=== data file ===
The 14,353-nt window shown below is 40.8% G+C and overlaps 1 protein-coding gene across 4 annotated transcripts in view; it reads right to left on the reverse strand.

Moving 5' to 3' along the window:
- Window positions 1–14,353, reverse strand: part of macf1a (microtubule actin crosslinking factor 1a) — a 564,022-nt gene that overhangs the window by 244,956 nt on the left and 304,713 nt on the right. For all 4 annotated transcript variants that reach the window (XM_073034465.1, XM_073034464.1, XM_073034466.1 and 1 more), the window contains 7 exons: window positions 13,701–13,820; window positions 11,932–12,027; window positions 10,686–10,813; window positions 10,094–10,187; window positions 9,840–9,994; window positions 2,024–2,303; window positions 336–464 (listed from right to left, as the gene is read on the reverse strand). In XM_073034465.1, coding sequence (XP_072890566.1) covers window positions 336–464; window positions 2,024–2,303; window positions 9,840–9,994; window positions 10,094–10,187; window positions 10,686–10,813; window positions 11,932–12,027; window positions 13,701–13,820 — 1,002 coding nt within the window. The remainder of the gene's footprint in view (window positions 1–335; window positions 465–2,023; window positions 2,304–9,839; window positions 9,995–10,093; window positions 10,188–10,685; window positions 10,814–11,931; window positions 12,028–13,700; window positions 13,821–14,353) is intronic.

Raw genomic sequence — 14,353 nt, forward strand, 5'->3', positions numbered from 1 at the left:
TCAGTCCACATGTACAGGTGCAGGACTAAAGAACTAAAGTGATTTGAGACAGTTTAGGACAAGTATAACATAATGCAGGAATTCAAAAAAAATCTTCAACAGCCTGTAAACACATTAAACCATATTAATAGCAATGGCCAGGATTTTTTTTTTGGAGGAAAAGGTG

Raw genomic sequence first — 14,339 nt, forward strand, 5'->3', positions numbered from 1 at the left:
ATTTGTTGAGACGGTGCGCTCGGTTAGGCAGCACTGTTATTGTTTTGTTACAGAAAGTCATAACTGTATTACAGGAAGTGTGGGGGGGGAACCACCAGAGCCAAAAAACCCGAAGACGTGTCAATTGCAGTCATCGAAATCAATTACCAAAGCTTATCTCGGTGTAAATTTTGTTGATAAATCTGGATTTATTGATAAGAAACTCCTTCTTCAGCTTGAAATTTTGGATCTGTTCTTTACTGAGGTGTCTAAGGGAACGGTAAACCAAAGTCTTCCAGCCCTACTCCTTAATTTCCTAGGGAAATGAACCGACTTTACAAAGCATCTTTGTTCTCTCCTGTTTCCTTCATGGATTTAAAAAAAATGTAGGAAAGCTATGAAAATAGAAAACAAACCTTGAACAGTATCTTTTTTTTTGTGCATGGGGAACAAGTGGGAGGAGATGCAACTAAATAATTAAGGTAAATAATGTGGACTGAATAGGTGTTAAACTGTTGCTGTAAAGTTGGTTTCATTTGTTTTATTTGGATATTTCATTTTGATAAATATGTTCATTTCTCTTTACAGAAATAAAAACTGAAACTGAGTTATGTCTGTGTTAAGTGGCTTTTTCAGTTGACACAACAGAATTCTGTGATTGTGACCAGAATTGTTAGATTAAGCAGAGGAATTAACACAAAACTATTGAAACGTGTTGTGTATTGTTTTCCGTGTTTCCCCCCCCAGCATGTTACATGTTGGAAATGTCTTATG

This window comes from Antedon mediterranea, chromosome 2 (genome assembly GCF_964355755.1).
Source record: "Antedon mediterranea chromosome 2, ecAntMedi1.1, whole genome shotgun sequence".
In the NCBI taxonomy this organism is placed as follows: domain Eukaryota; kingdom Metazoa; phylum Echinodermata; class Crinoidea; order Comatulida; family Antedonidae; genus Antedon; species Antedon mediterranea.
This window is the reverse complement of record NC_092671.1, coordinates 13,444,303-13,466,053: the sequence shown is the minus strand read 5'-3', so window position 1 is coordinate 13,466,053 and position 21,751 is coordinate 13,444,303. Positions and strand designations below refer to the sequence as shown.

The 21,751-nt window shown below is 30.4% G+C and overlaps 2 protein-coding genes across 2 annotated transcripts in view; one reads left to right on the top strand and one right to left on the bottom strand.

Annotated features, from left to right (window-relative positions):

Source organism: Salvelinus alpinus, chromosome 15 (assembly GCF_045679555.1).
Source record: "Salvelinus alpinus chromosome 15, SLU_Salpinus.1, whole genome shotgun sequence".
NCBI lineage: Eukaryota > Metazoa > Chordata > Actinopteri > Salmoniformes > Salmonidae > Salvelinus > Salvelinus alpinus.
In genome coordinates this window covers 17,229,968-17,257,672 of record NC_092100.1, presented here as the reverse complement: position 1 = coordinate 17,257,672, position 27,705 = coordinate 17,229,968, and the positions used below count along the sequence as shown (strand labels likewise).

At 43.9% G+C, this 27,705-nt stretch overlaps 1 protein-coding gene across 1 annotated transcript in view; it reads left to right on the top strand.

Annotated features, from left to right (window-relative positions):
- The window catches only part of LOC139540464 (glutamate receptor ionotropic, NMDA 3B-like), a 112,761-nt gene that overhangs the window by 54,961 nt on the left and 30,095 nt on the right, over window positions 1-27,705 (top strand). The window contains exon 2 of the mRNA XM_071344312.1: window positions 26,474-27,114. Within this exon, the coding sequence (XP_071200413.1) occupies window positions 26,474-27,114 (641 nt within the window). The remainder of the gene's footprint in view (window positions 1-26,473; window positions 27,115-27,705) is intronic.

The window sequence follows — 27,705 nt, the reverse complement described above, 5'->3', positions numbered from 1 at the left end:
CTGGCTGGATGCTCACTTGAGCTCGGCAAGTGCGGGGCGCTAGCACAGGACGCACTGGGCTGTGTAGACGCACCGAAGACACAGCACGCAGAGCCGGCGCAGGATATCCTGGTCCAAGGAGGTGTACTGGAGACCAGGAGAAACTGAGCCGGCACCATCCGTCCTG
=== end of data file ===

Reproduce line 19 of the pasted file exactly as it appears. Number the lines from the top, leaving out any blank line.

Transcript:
Annotated features, from left to right (window-relative positions):